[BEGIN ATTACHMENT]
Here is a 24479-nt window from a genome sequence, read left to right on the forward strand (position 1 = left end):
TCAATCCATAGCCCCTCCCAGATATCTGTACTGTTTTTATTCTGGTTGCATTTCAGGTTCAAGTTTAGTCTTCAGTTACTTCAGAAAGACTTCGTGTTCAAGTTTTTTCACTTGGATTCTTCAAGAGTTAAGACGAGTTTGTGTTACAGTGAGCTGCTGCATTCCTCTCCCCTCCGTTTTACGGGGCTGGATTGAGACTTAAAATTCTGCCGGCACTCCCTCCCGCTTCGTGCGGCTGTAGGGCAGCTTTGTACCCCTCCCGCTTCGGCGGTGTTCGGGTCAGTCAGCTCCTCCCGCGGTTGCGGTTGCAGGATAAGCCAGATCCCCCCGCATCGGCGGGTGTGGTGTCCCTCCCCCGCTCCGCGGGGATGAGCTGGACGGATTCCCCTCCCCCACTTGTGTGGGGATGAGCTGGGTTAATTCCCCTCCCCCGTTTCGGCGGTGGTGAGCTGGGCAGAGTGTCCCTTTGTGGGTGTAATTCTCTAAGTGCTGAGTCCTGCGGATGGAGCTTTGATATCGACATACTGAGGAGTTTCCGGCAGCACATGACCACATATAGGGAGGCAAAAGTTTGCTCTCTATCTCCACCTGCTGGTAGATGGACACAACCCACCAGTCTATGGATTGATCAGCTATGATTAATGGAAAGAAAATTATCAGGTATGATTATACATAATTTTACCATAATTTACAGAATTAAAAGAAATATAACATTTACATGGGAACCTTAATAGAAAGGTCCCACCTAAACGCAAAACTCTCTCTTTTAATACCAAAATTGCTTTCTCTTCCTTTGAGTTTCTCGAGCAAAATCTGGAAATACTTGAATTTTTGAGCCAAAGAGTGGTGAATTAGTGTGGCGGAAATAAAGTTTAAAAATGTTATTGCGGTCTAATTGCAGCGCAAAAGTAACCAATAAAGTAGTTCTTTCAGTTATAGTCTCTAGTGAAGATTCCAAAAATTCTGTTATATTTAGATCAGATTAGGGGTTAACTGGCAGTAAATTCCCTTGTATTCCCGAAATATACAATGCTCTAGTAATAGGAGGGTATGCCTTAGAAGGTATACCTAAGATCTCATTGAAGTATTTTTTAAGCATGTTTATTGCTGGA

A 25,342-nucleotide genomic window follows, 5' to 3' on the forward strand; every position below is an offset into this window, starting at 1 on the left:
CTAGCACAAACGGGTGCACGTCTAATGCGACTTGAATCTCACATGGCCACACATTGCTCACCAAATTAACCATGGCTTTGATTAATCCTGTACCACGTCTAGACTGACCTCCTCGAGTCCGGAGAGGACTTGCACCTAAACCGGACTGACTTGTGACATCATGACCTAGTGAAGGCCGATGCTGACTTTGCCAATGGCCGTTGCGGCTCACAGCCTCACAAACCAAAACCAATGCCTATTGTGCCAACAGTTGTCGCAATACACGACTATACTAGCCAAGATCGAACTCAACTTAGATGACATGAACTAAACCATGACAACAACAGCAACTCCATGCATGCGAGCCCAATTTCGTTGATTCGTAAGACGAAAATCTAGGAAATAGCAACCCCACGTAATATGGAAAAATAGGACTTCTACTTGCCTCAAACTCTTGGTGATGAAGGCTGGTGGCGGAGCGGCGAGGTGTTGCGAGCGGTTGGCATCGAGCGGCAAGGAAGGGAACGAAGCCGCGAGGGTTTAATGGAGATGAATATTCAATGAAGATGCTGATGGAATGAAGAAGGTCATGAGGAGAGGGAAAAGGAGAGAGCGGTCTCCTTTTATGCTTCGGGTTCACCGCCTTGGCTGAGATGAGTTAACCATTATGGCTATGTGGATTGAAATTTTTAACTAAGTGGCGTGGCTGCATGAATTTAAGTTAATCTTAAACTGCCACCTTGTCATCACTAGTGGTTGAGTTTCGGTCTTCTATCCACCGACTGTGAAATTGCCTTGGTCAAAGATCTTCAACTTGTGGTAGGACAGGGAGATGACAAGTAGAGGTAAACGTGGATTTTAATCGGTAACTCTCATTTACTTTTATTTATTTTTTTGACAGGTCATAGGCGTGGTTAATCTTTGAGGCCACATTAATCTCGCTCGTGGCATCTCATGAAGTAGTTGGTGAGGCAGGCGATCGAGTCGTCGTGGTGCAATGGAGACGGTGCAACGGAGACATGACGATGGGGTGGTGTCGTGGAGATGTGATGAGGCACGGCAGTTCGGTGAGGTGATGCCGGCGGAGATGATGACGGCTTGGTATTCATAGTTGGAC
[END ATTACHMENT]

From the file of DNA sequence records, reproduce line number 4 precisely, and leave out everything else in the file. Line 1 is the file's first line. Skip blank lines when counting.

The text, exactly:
CTAGCACAAACGGGTGCACGTCTAATGCGACTTGAATCTCACATGGCCACACATTGCTCACCAAATTAACCATGGCTTTGATTAATCCTGTACCACGTCTAGACTGACCTCCTCGAGTCCGGAGAGGACTTGCACCTAAACCGGACTGACTTGTGACATCATGACCTAGTGAAGGCCGATGCTGACTTTGCCAATGGCCGTTGCGGCTCACAGCCTCACAAACCAAAACCAATGCCTATTGTGCCAACAGTTGTCGCAATACACGACTATACTAGCCAAGATCGAACTCAACTTAGATGACATGAACTAAACCATGACAACAACAGCAACTCCATGCATGCGAGCCCAATTTCGTTGATTCGTAAGACGAAAATCTAGGAAATAGCAACCCCACGTAATATGGAAAAATAGGACTTCTACTTGCCTCAAACTCTTGGTGATGAAGGCTGGTGGCGGAGCGGCGAGGTGTTGCGAGCGGTTGGCATCGAGCGGCAAGGAAGGGAACGAAGCCGCGAGGGTTTAATGGAGATGAATATTCAATGAAGATGCTGATGGAATGAAGAAGGTCATGAGGAGAGGGAAAAGGAGAGAGCGGTCTCCTTTTATGCTTCGGGTTCACCGCCTTGGCTGAGATGAGTTAACCATTATGGCTATGTGGATTGAAATTTTTAACTAAGTGGCGTGGCTGCATGAATTTAAGTTAATCTTAAACTGCCACCTTGTCATCACTAGTGGTTGAGTTTCGGTCTTCTATCCACCGACTGTGAAATTGCCTTGGTCAAAGATCTTCAACTTGTGGTAGGACAGGGAGATGACAAGTAGAGGTAAACGTGGATTTTAATCGGTAACTCTCATTTACTTTTATTTATTTTTTTGACAGGTCATAGGCGTGGTTAATCTTTGAGGCCACATTAATCTCGCTCGTGGCATCTCATGAAGTAGTTGGTGAGGCAGGCGATCGAGTCGTCGTGGTGCAATGGAGACGGTGCAACGGAGACATGACGATGGGGTGGTGTCGTGGAGATGTGATGAGGCACGGCAGTTCGGTGAGGTGATGCCGGCGGAGATGATGACGGCTTGGTATTCATAGTTGGAC